Celebrating his 200th Birthday with Charles Dickens Quotes

Posted February 06, 2012 by Denise Gangnes
February 7 marks 200th anniversary of Charles Dickens' birthday and all stops are being pulled out in Britain to celebrate the occasion, with a graveside ceremony attended by descendants of the Victorian novelist as well as luminaries from literature, theater, and members of the Royal Family. Even Google got into the act with a special Dickens version of their logo. It's not surprising, given the vast extent of Dickens' contributions to the world of literature, expanding our understanding of the Victorian world he inhabited and leading us with some terrific Dickens quotes that have stood the test of time.
Many Dickens quotes have found their way into our language. "It was the best of times, it was the worst of times," is a familiar quote, penned by Dickens in the opening of A Tale of Two Cities. The full 120-word Dickens quote, a short version which is here on great-quotes.com, reflects the complicated social and political events taking place in Europe in his day. Dickens was no stranger to social injustice, and many of his novels focused on the plight of the poor, prompting this reflection: " day wasted on others is not wasted on one's self."
Many popular Dickens quotes come from his most recognized work, "A Christmas Carol," with its miserly lead, Ebenezer Scrooge being visited by three ghosts representing the past, present and future. Even nonreaders have probably emphatically interjected "God bless us, every one!" and "Bah, Humbug!" from time to time. Many other novels, including David Copperfield, Great Expectations, and Oliver Twist, have become major motion pictures and stage plays. Watch for the upcoming movie release of Great Expectations, starring Ralph Fiennes and Helena Bonham Carter by the way.
Dickens wasn't shy about voicing opinions about his own life and times whether in books or in interviews. One Dickens quote addressed the plethora of mediocre authors in his time, "There are books of which the backs and covers are by far the best parts," which is certainly as true today as it was in Victorian times.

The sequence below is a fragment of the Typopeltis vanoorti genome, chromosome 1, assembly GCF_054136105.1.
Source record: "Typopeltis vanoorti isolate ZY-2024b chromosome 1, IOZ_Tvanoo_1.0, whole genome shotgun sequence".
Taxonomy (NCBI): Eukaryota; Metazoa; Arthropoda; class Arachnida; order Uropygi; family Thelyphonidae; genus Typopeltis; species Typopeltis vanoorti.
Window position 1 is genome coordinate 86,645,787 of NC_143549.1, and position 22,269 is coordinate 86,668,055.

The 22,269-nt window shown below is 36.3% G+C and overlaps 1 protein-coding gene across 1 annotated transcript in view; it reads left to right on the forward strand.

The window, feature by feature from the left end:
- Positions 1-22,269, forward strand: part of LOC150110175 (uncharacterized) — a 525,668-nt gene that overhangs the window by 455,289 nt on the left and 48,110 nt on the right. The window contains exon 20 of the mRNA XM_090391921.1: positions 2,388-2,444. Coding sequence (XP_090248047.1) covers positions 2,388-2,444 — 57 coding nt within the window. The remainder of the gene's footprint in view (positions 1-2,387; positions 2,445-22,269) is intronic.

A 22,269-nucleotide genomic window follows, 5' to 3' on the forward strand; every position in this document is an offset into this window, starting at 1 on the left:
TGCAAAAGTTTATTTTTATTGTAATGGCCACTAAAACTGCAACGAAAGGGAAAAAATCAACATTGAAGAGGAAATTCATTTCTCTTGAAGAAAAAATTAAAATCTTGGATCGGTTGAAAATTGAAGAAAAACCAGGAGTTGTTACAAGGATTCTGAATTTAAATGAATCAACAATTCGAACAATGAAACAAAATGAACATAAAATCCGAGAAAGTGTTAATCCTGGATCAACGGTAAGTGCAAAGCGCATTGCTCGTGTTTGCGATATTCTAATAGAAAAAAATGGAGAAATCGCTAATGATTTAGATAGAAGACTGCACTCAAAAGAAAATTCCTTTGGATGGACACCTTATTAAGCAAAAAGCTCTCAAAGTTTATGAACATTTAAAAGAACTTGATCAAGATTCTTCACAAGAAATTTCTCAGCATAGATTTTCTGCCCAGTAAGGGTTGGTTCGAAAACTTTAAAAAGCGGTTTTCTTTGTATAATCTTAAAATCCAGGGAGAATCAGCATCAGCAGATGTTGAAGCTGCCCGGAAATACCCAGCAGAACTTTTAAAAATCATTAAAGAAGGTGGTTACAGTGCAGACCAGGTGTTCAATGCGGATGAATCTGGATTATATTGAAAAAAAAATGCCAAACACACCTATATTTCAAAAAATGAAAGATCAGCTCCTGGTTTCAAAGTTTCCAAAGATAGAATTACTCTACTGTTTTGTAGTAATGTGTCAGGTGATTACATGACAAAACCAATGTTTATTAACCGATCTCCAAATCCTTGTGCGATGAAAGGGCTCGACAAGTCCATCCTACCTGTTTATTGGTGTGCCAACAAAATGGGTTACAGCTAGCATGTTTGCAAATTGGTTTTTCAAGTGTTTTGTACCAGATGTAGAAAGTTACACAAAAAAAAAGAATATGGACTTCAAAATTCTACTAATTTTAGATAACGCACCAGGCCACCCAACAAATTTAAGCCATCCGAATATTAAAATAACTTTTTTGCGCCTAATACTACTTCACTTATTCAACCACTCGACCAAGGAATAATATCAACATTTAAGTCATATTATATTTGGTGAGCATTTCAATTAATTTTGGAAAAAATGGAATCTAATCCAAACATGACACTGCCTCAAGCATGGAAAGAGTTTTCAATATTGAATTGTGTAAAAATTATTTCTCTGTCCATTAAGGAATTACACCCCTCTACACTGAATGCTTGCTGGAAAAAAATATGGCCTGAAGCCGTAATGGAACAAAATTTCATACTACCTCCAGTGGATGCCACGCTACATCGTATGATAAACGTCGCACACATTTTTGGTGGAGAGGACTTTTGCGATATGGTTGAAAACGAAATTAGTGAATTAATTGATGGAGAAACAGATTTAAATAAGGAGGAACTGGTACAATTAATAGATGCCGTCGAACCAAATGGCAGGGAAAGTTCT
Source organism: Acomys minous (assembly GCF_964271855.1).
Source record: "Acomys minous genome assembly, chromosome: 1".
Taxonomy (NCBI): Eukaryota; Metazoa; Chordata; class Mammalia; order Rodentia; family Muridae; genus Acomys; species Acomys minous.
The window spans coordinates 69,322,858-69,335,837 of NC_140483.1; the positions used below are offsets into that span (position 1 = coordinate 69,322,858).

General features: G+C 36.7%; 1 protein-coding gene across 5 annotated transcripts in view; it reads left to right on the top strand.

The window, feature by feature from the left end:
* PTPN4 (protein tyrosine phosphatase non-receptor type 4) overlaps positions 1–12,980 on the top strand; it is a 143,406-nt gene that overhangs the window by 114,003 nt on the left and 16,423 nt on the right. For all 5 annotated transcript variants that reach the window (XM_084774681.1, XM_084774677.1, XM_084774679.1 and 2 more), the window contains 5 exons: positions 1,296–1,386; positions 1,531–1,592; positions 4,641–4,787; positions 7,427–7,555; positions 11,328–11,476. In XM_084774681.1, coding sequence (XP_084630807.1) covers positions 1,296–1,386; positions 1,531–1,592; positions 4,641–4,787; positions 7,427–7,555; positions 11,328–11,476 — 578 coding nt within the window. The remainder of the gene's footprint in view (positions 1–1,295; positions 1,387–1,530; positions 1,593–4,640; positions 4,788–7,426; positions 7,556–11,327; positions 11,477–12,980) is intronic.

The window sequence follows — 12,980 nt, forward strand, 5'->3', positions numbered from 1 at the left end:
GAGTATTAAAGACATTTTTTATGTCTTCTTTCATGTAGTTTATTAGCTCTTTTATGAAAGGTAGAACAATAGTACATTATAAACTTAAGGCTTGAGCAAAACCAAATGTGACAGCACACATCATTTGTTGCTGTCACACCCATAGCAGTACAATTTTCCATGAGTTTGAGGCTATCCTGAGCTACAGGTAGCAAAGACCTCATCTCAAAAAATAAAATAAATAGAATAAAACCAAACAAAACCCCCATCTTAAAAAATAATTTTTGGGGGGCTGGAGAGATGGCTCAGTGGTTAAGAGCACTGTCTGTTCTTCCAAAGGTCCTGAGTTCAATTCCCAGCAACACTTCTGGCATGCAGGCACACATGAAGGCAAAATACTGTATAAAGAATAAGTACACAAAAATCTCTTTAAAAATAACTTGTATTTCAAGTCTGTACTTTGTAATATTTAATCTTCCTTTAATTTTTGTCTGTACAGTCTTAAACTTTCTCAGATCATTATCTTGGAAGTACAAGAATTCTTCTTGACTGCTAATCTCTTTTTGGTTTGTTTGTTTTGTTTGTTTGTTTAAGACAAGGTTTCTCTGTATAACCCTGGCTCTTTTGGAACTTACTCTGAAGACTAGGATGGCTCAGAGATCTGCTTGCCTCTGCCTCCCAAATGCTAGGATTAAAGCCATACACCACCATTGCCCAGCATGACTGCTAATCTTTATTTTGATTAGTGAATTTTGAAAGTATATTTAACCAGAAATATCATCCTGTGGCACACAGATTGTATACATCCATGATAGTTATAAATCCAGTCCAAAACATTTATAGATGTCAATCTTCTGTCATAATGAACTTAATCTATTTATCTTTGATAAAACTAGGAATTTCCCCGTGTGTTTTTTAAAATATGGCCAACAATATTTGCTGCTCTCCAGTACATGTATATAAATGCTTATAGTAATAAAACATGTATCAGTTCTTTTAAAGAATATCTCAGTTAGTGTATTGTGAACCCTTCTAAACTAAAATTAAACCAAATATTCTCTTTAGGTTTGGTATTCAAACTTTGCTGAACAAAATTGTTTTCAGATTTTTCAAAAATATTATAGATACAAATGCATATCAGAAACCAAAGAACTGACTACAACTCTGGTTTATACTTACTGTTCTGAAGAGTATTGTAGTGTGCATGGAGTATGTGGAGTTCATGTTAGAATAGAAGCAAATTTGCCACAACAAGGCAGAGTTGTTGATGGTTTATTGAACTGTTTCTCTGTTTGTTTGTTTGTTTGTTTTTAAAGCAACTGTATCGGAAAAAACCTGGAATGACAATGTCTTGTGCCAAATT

A more well-read fellow writer friend of mine surmises that Dickens would have loved blogging and social network sites because he hated his publisher so much. My meager indoctrination to Dickens was a 1967 Monty Python sketch written by John Cleese and Graham Chapman, where a snooty bookstore owner becomes exasperated by an ignorant shopper who systematically bastardizes the names of several famous Dickens' books (some of which cannot be mentioned here). The skit includes this interaction:
Chapman: I wonder if you might have a copy of 'Rarnaby Budge'?

Cleese: (excitedly) You mean 'Barnaby Rudge'!

Chapman: No, 'Rarnaby Budge' by Charles Dikkens. That's Dikkens with two Ks, the well-known Dutch author.

Cleese: (exasperated) No, well we don't have 'Rarnaby Budge' by Charles Dikkens with two Ks, the well-known Dutch author, and perhaps to save time I should add that we don't have 'Karnaby Fudge' by Darles Chickens, or 'Farmer of Sludge' by Marles Pickens, or even 'Stickwick Stapers' by Farles Wickens with four M's and a silent Q!!!!! Why don't you try W. H. Smith's?

Chapman: Ah did, They sent me here.

Curious about the distorted book titles, I was intrigued to find out more about Dickens, and now, like millions, I'm in awe of his work. Well, we all have our paths to enlightenment.
How would Dickens have felt about this skit? I hope he would have had a hearty laugh and appreciated the humorous tribute, for as he said in one of his own Dickens quotes: "It is a fair, even-handed, noble adjustment of things, that while there is infection in disease and sorrow, there is nothing in the world so irresistibly contagious as laughter and good-humour."
Hats off to you, Charles Dickens. How many of us will have our contributions to society celebrated 200 years after our demise? The best we can do is agree that, "It is a far, far better thing that I do, than I have ever done; it is a far, far better rest that I go to, than I have ever known." And yes, that too was a Dickens quote too.

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